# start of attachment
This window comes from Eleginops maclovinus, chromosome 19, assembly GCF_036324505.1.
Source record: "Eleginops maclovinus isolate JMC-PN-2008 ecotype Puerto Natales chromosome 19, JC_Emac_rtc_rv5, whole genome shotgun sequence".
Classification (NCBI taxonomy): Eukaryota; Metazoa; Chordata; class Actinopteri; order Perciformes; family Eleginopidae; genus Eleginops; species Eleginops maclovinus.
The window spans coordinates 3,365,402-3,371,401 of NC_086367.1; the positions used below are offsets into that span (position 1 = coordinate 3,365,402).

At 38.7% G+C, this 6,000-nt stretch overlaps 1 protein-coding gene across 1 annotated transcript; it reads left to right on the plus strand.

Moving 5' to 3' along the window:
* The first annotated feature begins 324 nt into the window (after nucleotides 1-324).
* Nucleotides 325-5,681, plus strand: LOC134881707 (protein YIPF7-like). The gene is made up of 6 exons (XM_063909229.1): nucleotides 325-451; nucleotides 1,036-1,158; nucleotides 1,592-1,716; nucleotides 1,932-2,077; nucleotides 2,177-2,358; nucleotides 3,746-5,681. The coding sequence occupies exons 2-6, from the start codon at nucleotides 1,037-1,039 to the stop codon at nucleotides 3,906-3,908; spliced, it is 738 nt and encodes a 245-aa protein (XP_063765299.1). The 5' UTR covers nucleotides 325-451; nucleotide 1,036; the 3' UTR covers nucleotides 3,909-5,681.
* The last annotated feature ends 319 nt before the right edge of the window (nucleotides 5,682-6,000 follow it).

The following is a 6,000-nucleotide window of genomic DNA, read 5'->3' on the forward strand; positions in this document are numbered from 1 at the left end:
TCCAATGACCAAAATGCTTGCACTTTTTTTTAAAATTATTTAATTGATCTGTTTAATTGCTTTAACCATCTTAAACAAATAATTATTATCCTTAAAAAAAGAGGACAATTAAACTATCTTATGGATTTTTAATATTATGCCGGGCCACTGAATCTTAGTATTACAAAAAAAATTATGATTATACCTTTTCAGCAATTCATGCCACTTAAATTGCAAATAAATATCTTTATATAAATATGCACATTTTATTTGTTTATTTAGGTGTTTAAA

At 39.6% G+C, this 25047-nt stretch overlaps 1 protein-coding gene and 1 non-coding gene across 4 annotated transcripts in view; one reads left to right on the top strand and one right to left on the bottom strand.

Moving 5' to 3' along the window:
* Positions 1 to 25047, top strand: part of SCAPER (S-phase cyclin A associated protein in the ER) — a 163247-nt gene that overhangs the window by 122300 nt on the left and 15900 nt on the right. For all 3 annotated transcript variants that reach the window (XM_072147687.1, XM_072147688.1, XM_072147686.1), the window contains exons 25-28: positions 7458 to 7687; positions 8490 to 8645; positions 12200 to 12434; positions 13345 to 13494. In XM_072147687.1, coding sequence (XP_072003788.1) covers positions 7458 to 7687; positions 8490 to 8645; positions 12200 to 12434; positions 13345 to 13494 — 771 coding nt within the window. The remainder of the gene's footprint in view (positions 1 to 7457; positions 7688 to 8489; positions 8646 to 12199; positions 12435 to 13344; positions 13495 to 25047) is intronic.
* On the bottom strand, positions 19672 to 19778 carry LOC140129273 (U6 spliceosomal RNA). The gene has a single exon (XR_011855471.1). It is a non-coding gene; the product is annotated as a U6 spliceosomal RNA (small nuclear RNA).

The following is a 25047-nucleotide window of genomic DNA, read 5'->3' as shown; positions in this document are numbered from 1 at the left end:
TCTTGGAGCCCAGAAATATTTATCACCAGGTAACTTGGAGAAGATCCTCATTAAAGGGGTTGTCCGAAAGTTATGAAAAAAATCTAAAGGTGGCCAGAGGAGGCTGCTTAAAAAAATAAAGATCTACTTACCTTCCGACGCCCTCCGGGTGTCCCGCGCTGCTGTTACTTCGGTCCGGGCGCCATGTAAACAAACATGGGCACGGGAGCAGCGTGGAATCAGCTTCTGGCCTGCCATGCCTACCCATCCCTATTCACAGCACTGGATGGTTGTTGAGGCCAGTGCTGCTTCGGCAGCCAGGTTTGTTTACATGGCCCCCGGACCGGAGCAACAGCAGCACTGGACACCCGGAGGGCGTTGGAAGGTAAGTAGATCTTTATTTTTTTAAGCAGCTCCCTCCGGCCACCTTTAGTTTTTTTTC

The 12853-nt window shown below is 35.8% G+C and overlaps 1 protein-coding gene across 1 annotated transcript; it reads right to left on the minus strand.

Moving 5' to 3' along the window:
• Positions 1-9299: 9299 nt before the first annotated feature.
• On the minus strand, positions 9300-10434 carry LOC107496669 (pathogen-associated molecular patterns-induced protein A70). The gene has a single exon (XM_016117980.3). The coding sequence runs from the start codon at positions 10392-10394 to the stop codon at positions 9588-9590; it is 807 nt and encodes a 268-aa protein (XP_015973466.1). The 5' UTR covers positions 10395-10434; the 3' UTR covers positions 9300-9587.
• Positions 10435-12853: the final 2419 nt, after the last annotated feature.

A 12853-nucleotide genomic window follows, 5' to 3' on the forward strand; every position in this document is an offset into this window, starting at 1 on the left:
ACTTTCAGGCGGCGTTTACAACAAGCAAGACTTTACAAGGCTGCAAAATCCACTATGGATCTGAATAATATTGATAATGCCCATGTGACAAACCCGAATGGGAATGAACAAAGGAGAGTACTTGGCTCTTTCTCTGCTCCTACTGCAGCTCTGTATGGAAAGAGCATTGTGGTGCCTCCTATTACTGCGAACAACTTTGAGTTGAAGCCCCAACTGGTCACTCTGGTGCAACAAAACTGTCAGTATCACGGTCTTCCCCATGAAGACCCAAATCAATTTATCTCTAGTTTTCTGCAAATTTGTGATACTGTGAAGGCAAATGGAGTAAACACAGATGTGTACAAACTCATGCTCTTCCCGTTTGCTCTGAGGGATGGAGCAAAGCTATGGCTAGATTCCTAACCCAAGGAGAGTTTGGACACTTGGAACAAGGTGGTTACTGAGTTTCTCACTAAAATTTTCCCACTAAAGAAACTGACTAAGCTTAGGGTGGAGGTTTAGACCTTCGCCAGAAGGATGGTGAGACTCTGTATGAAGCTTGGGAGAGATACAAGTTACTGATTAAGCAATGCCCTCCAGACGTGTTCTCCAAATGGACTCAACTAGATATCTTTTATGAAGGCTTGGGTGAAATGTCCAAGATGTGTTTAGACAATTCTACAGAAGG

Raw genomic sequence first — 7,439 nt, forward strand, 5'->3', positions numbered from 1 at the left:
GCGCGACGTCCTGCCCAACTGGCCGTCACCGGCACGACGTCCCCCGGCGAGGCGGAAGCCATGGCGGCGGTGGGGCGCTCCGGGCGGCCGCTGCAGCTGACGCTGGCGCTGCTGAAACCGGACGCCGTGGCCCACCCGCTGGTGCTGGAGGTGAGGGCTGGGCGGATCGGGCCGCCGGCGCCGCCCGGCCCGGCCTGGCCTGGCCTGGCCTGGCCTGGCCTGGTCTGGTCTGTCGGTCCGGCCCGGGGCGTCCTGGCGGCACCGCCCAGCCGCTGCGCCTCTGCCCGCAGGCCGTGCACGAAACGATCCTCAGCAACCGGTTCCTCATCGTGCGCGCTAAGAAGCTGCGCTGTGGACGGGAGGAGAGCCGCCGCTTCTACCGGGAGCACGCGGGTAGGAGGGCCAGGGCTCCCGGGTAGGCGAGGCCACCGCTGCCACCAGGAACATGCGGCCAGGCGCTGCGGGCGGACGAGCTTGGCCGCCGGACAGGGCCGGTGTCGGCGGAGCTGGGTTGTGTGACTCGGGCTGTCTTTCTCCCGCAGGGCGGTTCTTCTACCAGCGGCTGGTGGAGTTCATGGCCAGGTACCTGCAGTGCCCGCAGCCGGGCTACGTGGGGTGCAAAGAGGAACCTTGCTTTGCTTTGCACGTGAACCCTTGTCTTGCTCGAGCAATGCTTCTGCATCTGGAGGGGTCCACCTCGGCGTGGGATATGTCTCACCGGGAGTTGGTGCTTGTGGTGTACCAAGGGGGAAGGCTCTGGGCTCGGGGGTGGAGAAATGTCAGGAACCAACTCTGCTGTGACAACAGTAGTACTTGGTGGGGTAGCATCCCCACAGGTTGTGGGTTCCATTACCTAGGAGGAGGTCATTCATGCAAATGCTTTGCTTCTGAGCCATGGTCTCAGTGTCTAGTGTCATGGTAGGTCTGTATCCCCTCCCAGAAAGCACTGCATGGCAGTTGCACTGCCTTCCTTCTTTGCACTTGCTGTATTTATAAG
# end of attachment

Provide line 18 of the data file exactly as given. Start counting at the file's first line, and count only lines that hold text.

The 12853-nt window shown below is 35.8% G+C and overlaps 1 protein-coding gene across 1 annotated transcript; it reads right to left on the minus strand.